Through most of the spring and summer, we at Education Elements have intensely focused on helping school districts prepare for returning to school. As we’ve gotten closer to the start of school, and school leaders return to prepare their campuses, one of the most common questions we get is how to think about instructional staff assignments when some students will be learning remotely and some will be onsite. To explore this topic further, we convened a group of school and district leaders in Texas to participate in a design sprint. Here’s what we learned:
As a learning organization, we are always improving and iterating School leaders often ask us: “How do I select the right content for my blended classroom?” To help answer this question, we’ve developed an infographic and guide to "Selecting Curriculum to Support Personalized Learning".
Subscribe to the blog to get your free copy of our Personalized Learning Playbook. A Playbook that will help you make the case for personalized learning, and reflect on the important elements to take in consideration.
When we started the Bring Your Own Thoughts blog our goal was simple: write good stuff to help good people do good things for kids. And so far, it's been working. In 2017, we published blog posts from our team, our districts, and thought leaders from across the country, ranging from examples of personalized learning in real classrooms, to how to think differently about the purpose of curriculum, to how to change the mindset of a district, to why we do what we do (and why we have made some changes to what we do!) and beyond. You can read more about all of the ways we have supported districts this past year in our reflection on 2017 here, and catch up on our best blog posts below. We are continually inspired and encouraged by the leadership and innovation we see from administrators and educators everywhere, and make an ongoing effort to honor and reflect this on the B.Y.O.T. blog. We are grateful for every single piece of content which is created for and shared on the blog, and today, we're sharing the top 10 posts of this year. Let the countdown begin!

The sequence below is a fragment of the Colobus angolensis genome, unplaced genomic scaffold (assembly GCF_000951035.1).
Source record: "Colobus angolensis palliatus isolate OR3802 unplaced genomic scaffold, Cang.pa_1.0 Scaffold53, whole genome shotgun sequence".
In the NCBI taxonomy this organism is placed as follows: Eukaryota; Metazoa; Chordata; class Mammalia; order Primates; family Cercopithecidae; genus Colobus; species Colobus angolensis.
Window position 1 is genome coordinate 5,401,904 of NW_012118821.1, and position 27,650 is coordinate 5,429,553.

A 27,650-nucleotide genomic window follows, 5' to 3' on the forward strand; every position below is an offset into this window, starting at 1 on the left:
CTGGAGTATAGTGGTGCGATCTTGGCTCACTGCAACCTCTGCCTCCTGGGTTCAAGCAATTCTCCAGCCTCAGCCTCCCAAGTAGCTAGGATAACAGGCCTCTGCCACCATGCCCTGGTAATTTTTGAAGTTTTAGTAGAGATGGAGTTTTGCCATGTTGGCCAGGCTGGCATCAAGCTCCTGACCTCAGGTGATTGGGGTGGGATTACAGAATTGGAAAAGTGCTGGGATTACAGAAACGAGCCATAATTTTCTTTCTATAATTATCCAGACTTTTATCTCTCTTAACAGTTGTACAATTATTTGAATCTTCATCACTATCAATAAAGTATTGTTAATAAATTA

Ed Elements: Betsy Devos’s confirmation process was one of the toughest anyone can remember. What do you think made people so passionate about her nomination? Michael Horn: The toughest ever certainly for an education secretary. I think there were three things in particular that made people so passionate. First, to understate it, there is obviously a lot of passion around Trump’s election with many who did not support him opposed virulently and reflexively to anyone he would nominate and determined to see at least one of his picks for Cabinet “go down”, so to speak. Second, despite Devos’s long-time involvement in education and a deeper and more mainstream track record than has been portrayed by the mainstream media, no matter how you slice it, her hearing did not go well. It revealed some significant apparent blind spots in her awareness of some of the questions swirling around education and the federal government and Department of Education’s role in particular. It did not seem as though she was prepared well at all by Trump’s transition team.
Over the past several years, our organizations have been deeply involved in the national movement towards blended and personalized learning, both as implementation experts and catalysts for innovation. We have engaged with hundreds of districts between us and have witnessed a broad range of schools working to shift instructional practice to be more student-centered, data-driven, and mastery-based. What is the surprising “secret sauce” of their success? Communications.
Today we are trying something new. This blog post is being posted here and on the Clayton Christensen Institute website and is a collaboration between our organizations. We consider the Christensen Institute to be great partners in the field, pushing districts forward in great ways, but we don't always agree on everything. Check out our reactions to their post about station rotations below.